• Georgecom 5.2

      Randal. You forgot to add Treasury hiring pimple faced young Management graduates who have had 4 years of brain washing to believe that the free market is always correct, that privatisation is correct and that low taxes some how magically creates unending economic growth.

      If ever you try to debate economics with these young naive neo-liberalites you only hear a mantra of tax cuts and privatisation.

      rob

      • Draco T Bastard 5.2.1

        /agreed

        So glad I went to uni economics after having a couple of decades in the real world. Made it sooo much easier to pick out the logical fallacies within what was being taught.

  6. Jilly Bee 6

    Thank you Guest Post for using ‘got’ instead of ‘gotten’ in paragraph 1 of your post.

    • Lanthanide 6.1

      What’s wrong with gotten?

      • McFlock 6.1.1

        depends on what you got 🙂

        Actually, the OED reckons that “got” is a contraction of the actual past participle of “get”, which is of course the now archaic “gotten”. Trouble is that in NZ “gotten” is all too frequently used by people who also say “knowen” or “showen”.

  7. Afewknowthetruth 7

    The long descent began when per capita energy peaked around 1979.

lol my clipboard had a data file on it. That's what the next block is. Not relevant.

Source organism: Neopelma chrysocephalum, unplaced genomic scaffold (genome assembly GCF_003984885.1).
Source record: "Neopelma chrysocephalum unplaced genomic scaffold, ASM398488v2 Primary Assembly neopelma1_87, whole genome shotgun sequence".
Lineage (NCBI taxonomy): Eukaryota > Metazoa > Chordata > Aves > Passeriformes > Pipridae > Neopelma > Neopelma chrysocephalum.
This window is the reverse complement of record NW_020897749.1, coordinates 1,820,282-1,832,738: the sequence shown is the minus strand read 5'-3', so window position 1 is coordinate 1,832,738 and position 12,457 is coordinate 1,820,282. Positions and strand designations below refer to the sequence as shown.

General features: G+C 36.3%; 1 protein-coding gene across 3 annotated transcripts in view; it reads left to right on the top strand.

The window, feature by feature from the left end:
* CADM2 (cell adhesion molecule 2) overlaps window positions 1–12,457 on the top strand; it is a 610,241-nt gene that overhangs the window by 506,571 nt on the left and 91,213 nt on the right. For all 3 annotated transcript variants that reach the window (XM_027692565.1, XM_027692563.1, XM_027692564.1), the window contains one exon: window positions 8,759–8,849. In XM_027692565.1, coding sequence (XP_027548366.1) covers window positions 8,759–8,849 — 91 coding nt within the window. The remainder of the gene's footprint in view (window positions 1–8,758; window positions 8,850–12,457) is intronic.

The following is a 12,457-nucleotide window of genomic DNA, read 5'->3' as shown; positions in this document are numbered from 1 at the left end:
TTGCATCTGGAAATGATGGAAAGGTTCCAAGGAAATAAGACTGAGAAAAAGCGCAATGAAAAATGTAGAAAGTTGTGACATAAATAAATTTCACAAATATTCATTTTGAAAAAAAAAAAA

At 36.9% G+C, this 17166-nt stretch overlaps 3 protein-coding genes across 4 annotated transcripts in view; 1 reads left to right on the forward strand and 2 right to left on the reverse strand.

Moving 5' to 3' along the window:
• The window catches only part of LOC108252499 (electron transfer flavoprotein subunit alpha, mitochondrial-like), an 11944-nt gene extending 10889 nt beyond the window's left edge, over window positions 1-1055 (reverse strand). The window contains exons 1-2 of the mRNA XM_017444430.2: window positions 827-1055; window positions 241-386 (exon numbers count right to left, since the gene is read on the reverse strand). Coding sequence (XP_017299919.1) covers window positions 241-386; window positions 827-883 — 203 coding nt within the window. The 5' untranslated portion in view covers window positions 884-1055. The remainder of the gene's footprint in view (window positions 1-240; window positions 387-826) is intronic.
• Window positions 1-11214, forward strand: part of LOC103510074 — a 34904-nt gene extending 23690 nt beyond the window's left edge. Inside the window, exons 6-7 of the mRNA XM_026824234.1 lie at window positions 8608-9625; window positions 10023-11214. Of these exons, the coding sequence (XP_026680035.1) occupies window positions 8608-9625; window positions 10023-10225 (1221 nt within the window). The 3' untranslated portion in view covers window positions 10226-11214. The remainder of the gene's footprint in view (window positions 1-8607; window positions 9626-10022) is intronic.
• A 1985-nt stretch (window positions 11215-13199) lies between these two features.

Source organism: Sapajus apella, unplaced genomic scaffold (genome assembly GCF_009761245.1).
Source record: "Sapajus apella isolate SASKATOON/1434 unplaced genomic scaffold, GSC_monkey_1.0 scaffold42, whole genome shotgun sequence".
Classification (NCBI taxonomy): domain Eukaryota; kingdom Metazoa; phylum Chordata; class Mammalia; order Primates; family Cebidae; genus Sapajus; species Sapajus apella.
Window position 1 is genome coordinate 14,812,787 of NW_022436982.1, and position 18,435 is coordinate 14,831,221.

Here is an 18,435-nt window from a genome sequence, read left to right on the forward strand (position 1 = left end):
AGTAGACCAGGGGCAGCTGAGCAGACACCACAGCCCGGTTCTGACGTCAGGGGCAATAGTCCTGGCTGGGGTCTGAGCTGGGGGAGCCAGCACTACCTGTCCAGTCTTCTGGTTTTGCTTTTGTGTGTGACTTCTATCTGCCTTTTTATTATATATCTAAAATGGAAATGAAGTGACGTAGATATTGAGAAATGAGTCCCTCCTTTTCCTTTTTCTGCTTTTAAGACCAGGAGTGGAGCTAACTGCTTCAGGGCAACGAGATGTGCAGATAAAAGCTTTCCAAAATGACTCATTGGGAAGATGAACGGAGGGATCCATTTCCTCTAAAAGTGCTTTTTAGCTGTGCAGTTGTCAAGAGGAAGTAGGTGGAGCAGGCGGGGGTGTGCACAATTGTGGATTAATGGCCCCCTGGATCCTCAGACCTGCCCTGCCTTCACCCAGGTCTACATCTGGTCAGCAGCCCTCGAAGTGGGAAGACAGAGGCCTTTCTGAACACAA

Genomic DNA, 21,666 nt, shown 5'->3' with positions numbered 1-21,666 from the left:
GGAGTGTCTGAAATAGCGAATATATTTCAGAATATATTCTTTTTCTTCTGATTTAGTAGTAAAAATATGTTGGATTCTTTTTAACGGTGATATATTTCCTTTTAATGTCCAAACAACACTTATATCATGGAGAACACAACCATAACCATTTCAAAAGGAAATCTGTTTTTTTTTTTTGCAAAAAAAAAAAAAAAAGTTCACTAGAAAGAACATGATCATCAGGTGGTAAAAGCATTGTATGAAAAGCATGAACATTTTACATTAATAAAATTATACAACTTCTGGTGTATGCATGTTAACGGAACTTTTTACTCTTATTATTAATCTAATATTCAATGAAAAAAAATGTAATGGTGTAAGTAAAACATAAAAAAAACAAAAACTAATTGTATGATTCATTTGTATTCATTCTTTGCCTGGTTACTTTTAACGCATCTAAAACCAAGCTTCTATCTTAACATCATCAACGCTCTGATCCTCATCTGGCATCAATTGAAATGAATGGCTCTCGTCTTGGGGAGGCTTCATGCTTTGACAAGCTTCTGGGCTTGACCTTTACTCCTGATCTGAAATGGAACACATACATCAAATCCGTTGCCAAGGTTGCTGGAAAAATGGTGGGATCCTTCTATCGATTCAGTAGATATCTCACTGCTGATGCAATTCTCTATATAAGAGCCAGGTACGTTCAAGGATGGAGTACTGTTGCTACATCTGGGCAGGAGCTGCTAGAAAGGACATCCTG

The absolute peak in conventional oil extraction was 2005/6.

    The term ‘oil shock’ is taboo in government circles.

    Depression is another taboo word in government circles.

    We should expect to see increasing use of the word ‘adaptation’, as the globalised economic system implodes.

    • johnm 7.1

      Hi AFKTT

      UK Gov recognises seriousness of the end of easy cheap oil!!

      The Peak Oil Crisis: An Announcement
      Her Majesty’s Department for Energy and Climate has concerns that global oil supply will begin to fall behind demand within as little as five years.
      Gone is the rhetoric about the billions of barrels of oil remaining that will last for so many decades that nobody alive today needs to worry. Official recognition has been given to the concept that the remaining oil will be so expensive to extract or will be locked into the earth by intractable political disputes, so that it simply will not be available in the unlimited quantities or at the prices we have known for the last 100 years. Also implicit in the announcement is that ever-rising real energy costs will destabilize nearly all of the world’s economies and that economic growth in the form we have come to know it will no longer be possible.
      the world-as-we-know-it will come to an end shortly
      This raises the key issue of the next few decades – What will be the role of government in holding society together during the transition to the post carbon age?

      refer link: http://www.postcarbon.org/article/353229-the-peak-oil-crisis-an-announcement

  8. exit lane 8

    Treasury are not alone … MED are utterly useless at forecasting future oil prices, – they have been consistently over- optimistic for decades.  These projections actually matter as they underpin not just energy planning but for planning for the whole economy — except of course for road funding where the oil price is conveniently ignored

  9. MrSmith 9

    Bright Red or anyone here, what I would like to know in retrospect is, what percentage of treasury GDP per capita forecasts are low and what percentage are high ?